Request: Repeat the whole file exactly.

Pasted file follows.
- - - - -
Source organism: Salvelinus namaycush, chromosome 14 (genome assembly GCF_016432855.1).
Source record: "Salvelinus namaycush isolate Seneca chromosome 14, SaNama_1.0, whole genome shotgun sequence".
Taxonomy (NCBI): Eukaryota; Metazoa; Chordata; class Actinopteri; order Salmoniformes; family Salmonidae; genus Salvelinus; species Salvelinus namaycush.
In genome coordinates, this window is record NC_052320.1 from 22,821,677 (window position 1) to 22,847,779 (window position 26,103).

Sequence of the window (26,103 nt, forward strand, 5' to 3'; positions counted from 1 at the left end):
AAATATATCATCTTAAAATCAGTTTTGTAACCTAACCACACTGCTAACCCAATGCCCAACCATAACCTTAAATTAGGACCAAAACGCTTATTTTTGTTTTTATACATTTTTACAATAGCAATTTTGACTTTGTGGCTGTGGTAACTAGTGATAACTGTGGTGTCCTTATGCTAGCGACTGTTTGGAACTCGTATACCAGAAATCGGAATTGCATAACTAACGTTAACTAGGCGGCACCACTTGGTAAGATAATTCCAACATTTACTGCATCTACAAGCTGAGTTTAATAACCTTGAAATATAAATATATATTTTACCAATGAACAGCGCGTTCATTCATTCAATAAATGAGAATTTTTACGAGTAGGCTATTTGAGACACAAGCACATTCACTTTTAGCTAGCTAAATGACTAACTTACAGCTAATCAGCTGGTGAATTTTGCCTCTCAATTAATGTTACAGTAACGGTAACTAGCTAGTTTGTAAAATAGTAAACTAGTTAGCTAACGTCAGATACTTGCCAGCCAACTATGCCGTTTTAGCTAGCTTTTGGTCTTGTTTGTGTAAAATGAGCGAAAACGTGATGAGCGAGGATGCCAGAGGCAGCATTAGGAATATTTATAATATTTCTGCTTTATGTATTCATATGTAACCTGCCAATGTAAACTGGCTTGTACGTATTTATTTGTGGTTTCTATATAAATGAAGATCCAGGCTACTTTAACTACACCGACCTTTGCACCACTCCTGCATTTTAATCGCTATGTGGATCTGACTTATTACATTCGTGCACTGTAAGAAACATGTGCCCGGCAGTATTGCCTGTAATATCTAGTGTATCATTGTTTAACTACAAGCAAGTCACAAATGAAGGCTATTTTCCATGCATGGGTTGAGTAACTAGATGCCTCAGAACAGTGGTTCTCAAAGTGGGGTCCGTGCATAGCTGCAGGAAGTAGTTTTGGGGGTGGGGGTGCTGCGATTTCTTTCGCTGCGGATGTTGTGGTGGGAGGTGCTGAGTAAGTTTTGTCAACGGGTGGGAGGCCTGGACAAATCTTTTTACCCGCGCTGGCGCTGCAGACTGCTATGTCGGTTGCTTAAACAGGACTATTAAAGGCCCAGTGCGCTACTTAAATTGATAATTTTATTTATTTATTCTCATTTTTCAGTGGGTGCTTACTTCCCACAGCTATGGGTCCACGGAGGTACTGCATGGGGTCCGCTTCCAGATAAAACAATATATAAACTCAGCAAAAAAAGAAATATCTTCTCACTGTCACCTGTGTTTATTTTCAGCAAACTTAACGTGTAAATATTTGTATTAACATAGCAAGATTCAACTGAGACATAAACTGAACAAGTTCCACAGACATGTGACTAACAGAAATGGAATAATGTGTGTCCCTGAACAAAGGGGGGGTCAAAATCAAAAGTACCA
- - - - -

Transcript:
Source organism: Salvelinus namaycush, chromosome 14 (genome assembly GCF_016432855.1).
Source record: "Salvelinus namaycush isolate Seneca chromosome 14, SaNama_1.0, whole genome shotgun sequence".
Taxonomy (NCBI): Eukaryota; Metazoa; Chordata; class Actinopteri; order Salmoniformes; family Salmonidae; genus Salvelinus; species Salvelinus namaycush.
In genome coordinates, this window is record NC_052320.1 from 22,821,677 (window position 1) to 22,847,779 (window position 26,103).

Sequence of the window (26,103 nt, forward strand, 5' to 3'; positions counted from 1 at the left end):
AAATATATCATCTTAAAATCAGTTTTGTAACCTAACCACACTGCTAACCCAATGCCCAACCATAACCTTAAATTAGGACCAAAACGCTTATTTTTGTTTTTATACATTTTTACAATAGCAATTTTGACTTTGTGGCTGTGGTAACTAGTGATAACTGTGGTGTCCTTATGCTAGCGACTGTTTGGAACTCGTATACCAGAAATCGGAATTGCATAACTAACGTTAACTAGGCGGCACCACTTGGTAAGATAATTCCAACATTTACTGCATCTACAAGCTGAGTTTAATAACCTTGAAATATAAATATATATTTTACCAATGAACAGCGCGTTCATTCATTCAATAAATGAGAATTTTTACGAGTAGGCTATTTGAGACACAAGCACATTCACTTTTAGCTAGCTAAATGACTAACTTACAGCTAATCAGCTGGTGAATTTTGCCTCTCAATTAATGTTACAGTAACGGTAACTAGCTAGTTTGTAAAATAGTAAACTAGTTAGCTAACGTCAGATACTTGCCAGCCAACTATGCCGTTTTAGCTAGCTTTTGGTCTTGTTTGTGTAAAATGAGCGAAAACGTGATGAGCGAGGATGCCAGAGGCAGCATTAGGAATATTTATAATATTTCTGCTTTATGTATTCATATGTAACCTGCCAATGTAAACTGGCTTGTACGTATTTATTTGTGGTTTCTATATAAATGAAGATCCAGGCTACTTTAACTACACCGACCTTTGCACCACTCCTGCATTTTAATCGCTATGTGGATCTGACTTATTACATTCGTGCACTGTAAGAAACATGTGCCCGGCAGTATTGCCTGTAATATCTAGTGTATCATTGTTTAACTACAAGCAAGTCACAAATGAAGGCTATTTTCCATGCATGGGTTGAGTAACTAGATGCCTCAGAACAGTGGTTCTCAAAGTGGGGTCCGTGCATAGCTGCAGGAAGTAGTTTTGGGGGTGGGGGTGCTGCGATTTCTTTCGCTGCGGATGTTGTGGTGGGAGGTGCTGAGTAAGTTTTGTCAACGGGTGGGAGGCCTGGACAAATCTTTTTACCCGCGCTGGCGCTGCAGACTGCTATGTCGGTTGCTTAAACAGGACTATTAAAGGCCCAGTGCGCTACTTAAATTGATAATTTTATTTATTTATTCTCATTTTTCAGTGGGTGCTTACTTCCCACAGCTATGGGTCCACGGAGGTACTGCATGGGGTCCGCTTCCAGATAAAACAATATATAAACTCAGCAAAAAAAGAAATATCTTCTCACTGTCACCTGTGTTTATTTTCAGCAAACTTAACGTGTAAATATTTGTATTAACATAGCAAGATTCAACTGAGACATAAACTGAACAAGTTCCACAGACATGTGACTAACAGAAATGGAATAATGTGTGTCCCTGAACAAAGGGGGGGTCAAAATCAAAAGTACCA